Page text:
Micro to Macro…

These two words are replete with meaning even though one deals in the very large scale and the other in the very small scale.  One might be thought of when we consider North Korea and the implications of that whole situation.  The other might be thought of when we consider our own hometown or our city block for that matter.

We know, for example, that the situation involving North Korea can cause virtually worldwide issues including issues in our own backyards.  At the macro level, this could ultimately change the world as we’ve known it in our lifetimes.  The ripples by the time they get to our own backyards are usually significantly reduced in magnitude unless we or a neighbor have a loved one in the military who could be directly impacted.

Our experiences with local issues can be significantly impacted or slightly impacted depending on the issue.  If the local school board makes a decision that has a financial impact on us, that can be significant.  If we have children or grandchildren in that school system, we tend to see the impact through a different lens that reduces the magnitude of the issue from macro to micro, if that big.  Our individual stakes in those matters determine how we see those decisions.  If we have kids in school, that influences the feelings about decisions made.  If we have grandkids in school, we are still interested but at a bit of a different level.  If our families are all grown and there are no school attendees, we feel a little differently about these kinds of things even though we know we still have a stake (albeit impersonal) in those institutions.

We are impacted by things over which we have little or no control every day.  Pricing at the local grocery store, or at the gas pump, or at the local restaurants we patronize can be either a bigger or a smaller thing depending on our circumstances.  We can choose to change our habits if we think there is a more economical way to accomplish the same or similar thing in terms of personal consumption, but we are impacted by decisions at the local and higher governmental unit levels.

Other things over which we have only indirect control can also impact us.  Taxing units of government can impact us without us having been aware if we’re not accustomed to following those things relatively closely.  Those entities are units such as school systems, local villages and cities, counties, and states.  Beyond this level, we have, or could have, voted for the people who will represent us but our personal level of impact is significantly reduced.  At least we have a vote in such matters, even though still removed from the point-of-decision unless we are regular attendees at the public meetings.  And, even then, we can be disappointed with the result, but we can remember who it was that caused us to be disappointed when we get to the voting booth the next time.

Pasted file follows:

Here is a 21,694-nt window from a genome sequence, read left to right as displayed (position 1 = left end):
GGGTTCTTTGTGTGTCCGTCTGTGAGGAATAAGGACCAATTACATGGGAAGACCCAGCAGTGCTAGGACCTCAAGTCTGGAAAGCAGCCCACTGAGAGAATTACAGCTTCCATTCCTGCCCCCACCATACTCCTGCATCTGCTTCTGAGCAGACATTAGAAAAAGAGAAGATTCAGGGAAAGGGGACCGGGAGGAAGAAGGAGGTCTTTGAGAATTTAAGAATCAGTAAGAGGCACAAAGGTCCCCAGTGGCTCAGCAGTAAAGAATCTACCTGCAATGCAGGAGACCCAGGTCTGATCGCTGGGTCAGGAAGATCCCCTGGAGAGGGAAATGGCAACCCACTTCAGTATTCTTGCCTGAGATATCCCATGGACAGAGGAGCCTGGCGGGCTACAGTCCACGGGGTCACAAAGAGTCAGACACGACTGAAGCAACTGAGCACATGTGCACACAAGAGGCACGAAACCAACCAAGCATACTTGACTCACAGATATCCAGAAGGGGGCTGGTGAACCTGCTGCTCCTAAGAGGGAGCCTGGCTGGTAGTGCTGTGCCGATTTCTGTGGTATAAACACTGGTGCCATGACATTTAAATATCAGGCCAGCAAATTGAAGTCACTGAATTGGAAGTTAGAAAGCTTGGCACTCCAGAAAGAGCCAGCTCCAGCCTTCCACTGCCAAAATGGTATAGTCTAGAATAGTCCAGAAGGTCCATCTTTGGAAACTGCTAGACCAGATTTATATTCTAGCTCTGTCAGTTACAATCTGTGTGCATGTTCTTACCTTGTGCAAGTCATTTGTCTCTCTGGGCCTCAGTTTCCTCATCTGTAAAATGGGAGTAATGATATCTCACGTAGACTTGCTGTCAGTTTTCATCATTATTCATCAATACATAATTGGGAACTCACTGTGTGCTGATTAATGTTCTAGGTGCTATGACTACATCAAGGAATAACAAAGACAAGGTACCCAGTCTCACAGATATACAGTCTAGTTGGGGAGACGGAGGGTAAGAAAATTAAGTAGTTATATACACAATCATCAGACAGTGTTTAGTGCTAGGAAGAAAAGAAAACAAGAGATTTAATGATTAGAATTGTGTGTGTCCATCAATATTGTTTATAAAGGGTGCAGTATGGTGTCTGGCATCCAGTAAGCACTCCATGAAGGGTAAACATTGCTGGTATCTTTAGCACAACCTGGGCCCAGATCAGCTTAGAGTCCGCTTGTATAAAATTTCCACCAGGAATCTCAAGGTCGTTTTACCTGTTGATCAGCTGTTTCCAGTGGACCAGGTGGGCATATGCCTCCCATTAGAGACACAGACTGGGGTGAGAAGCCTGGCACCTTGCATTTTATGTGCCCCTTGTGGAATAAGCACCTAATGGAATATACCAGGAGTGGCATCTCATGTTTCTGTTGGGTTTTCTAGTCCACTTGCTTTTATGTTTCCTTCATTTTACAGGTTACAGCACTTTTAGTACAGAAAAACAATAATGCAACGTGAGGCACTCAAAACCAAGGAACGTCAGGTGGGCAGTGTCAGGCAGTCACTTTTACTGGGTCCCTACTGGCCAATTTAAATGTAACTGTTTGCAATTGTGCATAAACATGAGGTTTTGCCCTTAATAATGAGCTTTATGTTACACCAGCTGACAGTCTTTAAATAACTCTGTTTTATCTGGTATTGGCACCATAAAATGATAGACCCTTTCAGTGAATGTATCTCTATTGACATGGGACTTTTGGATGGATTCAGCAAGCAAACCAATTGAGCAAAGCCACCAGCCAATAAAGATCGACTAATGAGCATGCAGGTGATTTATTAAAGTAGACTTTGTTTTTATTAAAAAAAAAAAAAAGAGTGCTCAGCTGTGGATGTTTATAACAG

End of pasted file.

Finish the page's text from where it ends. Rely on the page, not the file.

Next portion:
This reminds us that every vote counts.  The vote we made or are to make counts.  The vote our elected representative made or is to make counts.  Our presence (physical or otherwise) can and does make a difference.  Our opinions need to be presented to the person representing us so that he or she knows what we want and why we want it.  It is then up to that person to cast the vote they believe is best for their overall constituency.  Too many ‘wrong’ decisions will likely cost that official his or her position sometime in the future depending on how many chances we give them before changing our minds.

In the interest of full disclosure, I sit on a Village Board as the result of appointment to a vacant seat.  I will run in the next election for that seat to learn if the majority of those voting think I ought to continue to represent them or not.  This is my first time on this end of a vote other than when the Village Board selected me to fill this unexpired term from the group that indicated a desire to be considered.  It has been a great learning experience; I’d love for it to continue, but that is up to the voters as it should be.  This is about as micro as it gets.

Frankly, it is too bad that the higher the office, the less our individual impact, but that is the nature of the beast of representation.  Remember to vote no matter at what level the decision is to be made.  The smaller the total number of votes, the greater your impact.

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